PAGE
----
OK there are so many issues with that sentence – lets break it down. “Aww thats a shame” – IS IT? It doesn’t feel like a shame to me. My son is smiling, he’s putting on weight and my husband is helping me get some shut eye by doing some of the night feeds – it doesn’t feel like a shame to me at all. “It’s such a shame we couldn’t help you out with a plan to continue breastfeeding whilst you are at work..” NO IT’S NOT! Now, I know it’s my legal right to ask my employer for a private lockable room to express in and for a fridge to store the milk in but remember all that stuff about pumping before? It was never going to happen at work! Also, my job is all over the place – I don’t have an office job – sometimes I can be at 2 or 3 different sites a day and sometimes I work at home. She didn’t ask about my situation – she just assumed that I was terribly gutted to not be breastfeeding and therefore it was such and awful shame and I must just feel so crap about it. She then took complete liberties (not said that since I was 13) by giving me a breastfeeding at work leaflet!!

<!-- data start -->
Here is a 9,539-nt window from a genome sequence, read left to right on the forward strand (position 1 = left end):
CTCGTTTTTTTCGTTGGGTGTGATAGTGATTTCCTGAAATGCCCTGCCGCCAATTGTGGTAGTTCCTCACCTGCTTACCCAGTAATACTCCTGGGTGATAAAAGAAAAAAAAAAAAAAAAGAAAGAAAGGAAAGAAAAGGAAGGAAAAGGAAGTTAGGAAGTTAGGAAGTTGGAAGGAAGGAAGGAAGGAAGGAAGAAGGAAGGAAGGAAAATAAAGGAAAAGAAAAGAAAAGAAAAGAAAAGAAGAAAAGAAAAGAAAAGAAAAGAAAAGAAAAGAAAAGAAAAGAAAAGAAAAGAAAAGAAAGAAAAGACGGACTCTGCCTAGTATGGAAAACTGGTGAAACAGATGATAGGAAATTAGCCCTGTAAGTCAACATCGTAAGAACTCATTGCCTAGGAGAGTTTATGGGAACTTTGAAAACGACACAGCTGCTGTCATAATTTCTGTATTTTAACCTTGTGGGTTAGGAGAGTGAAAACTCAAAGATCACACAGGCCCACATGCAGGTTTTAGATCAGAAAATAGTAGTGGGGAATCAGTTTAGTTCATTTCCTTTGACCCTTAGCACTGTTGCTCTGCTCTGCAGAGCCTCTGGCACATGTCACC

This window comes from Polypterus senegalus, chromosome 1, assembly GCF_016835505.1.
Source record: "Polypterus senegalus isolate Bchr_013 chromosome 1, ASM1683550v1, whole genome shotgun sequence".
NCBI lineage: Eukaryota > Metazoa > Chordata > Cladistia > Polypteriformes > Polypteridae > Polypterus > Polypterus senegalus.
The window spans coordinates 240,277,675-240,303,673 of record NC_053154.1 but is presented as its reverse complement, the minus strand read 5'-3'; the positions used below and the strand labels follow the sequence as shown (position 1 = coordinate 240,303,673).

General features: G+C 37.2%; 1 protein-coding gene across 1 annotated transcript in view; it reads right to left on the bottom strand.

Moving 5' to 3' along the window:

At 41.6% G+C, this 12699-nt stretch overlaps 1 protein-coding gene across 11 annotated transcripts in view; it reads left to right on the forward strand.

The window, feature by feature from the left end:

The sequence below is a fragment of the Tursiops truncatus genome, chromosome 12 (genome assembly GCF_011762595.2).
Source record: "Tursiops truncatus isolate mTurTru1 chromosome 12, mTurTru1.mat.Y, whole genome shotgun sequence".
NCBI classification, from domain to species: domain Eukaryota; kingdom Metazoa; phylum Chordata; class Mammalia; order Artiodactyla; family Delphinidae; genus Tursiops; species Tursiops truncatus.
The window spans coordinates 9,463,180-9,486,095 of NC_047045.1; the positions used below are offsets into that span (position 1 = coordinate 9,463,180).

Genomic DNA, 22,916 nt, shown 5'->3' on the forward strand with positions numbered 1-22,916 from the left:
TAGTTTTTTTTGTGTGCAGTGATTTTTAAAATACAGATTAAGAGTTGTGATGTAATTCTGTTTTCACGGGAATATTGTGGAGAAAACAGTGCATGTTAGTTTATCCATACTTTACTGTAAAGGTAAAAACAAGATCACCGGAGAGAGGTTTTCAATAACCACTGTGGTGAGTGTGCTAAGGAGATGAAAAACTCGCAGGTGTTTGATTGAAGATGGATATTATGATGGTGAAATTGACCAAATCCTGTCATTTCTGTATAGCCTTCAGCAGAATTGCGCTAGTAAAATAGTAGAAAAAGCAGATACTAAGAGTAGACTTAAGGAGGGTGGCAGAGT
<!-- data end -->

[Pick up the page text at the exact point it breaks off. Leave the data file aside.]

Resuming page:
I told the lady I had made up my mind and was happy bottle feeding. Not content by being the second professional to make me feel like a complete idiot, she then decided to quiz me on my bottle making skills, finishing up by telling me that the way I was making up my bottles (the night before and storing in the fridge to be reheated later) was putting my son at risk of gastroenteritis and that sooooo many babies go to hospital with it. JESUS!!
I walked out of there feeling like the crappest mother ever. I pushed Leo and sobbed pretty much all the way home. Shit.
I’m lucky to have met 9 lovely ladies whilst I was pregnant – at a pregnancy yoga class. We kept in touch once we’d had our babies and still meet regularly.
I honestly don’t know what I would have done without them. Don’t get me wrong, it’s great to have family and friends who have already been through this – but to have people going through it at the exact same time as you – is kinda the best thing.
We are all there for each other, a lovely little network of new mums, we do lunch, eat a lot of cake and really enjoy watching our babies grow up together – but most of all we don’t judge. A lot of them still breastfeed- but I’ve never felt inadequate around them.
I don’t think breastfeeding is wrong – in fact I’d like to hopefully give it another go if I’m blessed with a second child, but it doesn’t always work out the way you think it will. The sooner you deal with that, the better.